“Everyone uses the word ‘pivot’ — but how do you do that effectively while also remaining there for our historic customers that we believe will come back?”

By Sparks’ assessment, now is not only a great time for Michigan-based buyers and sellers to connect, but also for our manufacturing-rich state to court OEMs on a national scale.

“There is power in our network, and I think we can bring some wonderful value across the nation as well as international solutions,” she said. “It’s having that right playing field and just the opportunities and open doors.”

Nuvar, which Sparks acquired in 2018, has leaned on economic development agencies to make those connections. The Michigan Furniture Industry Symposium was one such opportunity.

Nuvar specializes in producing customizable solutions in both low and high volumes, a capability Sparks said is in demand by other industries as well.

However, as businesses of all industries begin to sort out their new, revamped approach to work, Sparks said that she expects a strong demand for customization to fit the needs of employees wherever they might be working.

“I’m hopeful that allows us to come alongside our partners and say, ‘Hey, let me help you with that. I can take that complexity out,’” Sparks said. “We can come do the rest of it and really open up your offerings.”

Sealing the deal

While supply chain challenges plagued all businesses in the commercial furniture market, they’ve been especially detrimental for the smaller players.

“We’ve been hearing from some of the members, particularly our smaller and mid-size members, that supply chain issues were impacting them probably more significantly than the larger manufacturers,” said Deirdre Jimenez, president and CEO of the Business and Institutional Furniture Manufacturer’s Association (BIFMA). “So, (the symposium) was perceived as a real opportunity for them to explore expanding their supply chains.”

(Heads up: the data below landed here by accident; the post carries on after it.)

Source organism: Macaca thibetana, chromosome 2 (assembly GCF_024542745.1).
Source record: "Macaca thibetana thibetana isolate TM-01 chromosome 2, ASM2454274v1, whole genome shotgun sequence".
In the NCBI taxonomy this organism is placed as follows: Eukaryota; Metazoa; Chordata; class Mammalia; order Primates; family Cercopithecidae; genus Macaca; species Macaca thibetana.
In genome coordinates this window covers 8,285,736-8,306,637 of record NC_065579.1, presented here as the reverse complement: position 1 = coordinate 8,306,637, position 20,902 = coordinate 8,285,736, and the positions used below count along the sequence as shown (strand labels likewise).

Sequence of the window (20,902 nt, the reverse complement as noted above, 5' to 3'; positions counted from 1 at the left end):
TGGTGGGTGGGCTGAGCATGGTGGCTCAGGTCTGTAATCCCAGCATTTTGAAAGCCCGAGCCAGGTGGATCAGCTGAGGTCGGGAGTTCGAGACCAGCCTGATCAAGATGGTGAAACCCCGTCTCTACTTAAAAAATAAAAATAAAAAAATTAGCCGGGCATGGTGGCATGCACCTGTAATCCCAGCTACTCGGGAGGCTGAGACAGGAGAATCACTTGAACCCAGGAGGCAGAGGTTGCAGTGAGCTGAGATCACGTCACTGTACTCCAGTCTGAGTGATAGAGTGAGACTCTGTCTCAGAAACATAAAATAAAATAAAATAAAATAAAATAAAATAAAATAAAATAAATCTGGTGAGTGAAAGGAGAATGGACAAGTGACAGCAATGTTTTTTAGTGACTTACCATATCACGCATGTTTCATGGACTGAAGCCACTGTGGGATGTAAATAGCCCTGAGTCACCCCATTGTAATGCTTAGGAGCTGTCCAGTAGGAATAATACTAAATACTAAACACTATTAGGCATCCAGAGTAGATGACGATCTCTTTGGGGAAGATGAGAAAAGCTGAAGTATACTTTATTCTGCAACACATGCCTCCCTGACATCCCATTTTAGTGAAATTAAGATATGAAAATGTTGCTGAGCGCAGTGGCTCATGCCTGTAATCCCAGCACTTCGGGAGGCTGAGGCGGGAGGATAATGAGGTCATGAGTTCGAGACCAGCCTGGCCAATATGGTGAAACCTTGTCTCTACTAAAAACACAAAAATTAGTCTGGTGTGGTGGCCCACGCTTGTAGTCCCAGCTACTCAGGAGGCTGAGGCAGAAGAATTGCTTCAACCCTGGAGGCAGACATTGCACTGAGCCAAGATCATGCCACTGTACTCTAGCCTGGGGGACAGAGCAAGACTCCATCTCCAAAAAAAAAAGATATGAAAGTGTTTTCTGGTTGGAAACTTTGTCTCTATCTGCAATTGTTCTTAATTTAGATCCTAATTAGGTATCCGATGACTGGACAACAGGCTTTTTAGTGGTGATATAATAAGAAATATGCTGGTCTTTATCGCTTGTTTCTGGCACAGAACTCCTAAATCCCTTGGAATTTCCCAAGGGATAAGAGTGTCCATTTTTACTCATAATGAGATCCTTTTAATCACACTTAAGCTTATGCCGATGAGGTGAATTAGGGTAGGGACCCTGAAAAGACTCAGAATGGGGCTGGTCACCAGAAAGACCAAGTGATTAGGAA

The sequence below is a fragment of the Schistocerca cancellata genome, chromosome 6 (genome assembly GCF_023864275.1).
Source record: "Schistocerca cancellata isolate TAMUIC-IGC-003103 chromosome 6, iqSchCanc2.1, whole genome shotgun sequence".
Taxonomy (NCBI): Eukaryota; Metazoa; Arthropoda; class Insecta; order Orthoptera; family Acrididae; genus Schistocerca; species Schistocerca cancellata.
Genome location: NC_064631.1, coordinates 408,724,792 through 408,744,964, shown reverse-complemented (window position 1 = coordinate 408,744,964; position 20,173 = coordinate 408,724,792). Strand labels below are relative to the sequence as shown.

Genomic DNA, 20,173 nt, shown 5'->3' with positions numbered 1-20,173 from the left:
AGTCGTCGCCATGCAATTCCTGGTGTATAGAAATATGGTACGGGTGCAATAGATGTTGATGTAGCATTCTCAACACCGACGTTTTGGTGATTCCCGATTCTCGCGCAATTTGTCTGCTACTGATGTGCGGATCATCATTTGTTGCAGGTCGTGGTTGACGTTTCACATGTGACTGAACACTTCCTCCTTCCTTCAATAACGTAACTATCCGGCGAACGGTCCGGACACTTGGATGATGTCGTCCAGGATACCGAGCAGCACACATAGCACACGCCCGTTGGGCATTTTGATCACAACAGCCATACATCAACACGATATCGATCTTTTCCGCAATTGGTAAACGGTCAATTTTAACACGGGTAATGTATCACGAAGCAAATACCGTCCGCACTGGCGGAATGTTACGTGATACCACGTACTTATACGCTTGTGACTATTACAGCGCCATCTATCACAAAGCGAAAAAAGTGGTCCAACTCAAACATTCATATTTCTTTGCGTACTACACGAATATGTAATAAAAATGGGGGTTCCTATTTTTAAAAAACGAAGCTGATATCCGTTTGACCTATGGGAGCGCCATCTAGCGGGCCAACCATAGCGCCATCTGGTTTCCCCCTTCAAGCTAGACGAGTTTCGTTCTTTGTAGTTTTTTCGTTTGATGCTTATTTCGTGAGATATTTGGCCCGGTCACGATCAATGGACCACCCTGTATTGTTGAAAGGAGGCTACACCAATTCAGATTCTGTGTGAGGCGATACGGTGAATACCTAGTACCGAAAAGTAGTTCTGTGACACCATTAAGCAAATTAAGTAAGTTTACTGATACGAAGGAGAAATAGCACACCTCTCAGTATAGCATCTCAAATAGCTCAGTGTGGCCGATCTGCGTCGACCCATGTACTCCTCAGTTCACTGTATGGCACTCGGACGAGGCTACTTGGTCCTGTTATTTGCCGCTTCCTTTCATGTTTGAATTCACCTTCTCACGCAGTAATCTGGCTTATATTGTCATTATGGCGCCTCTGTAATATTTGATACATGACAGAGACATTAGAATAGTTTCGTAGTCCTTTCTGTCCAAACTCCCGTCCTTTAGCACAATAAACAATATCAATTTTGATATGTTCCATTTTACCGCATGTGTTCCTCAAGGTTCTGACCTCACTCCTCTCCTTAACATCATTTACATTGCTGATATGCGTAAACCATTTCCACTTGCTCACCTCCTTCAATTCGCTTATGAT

In an industry that is broadly focused on environmental responsibility and sustainability, Jimenez said that like-minded suppliers are more likely to find connections with OEMs.

“When you think sustainability and the environment and chemicals of concern — these are all areas that the industry is very proactively working on and improving in,” she said. “If we can bring our suppliers into this value structure, I think that will propel the industry forward.”

While the dynamic of the post-pandemic commercial furniture market remains to be seen, Jimenez is bullish on the idea that many large businesses will reel their workforces back to the office. Citing a surge in office searches and interior design projects in large metropolitan areas, she expects an approach that is not necessarily dominated by remote work.

“A lot of social capital was built up in the workforce prior to the pandemic that carried people through remote work for the year,” Jimenez said. “But that social capital has been eaten up and isolation and distancing and reduced engagement sets in when social capital is low.”

Read 7542 times Last modified on Thursday, 27 May 2021 09:35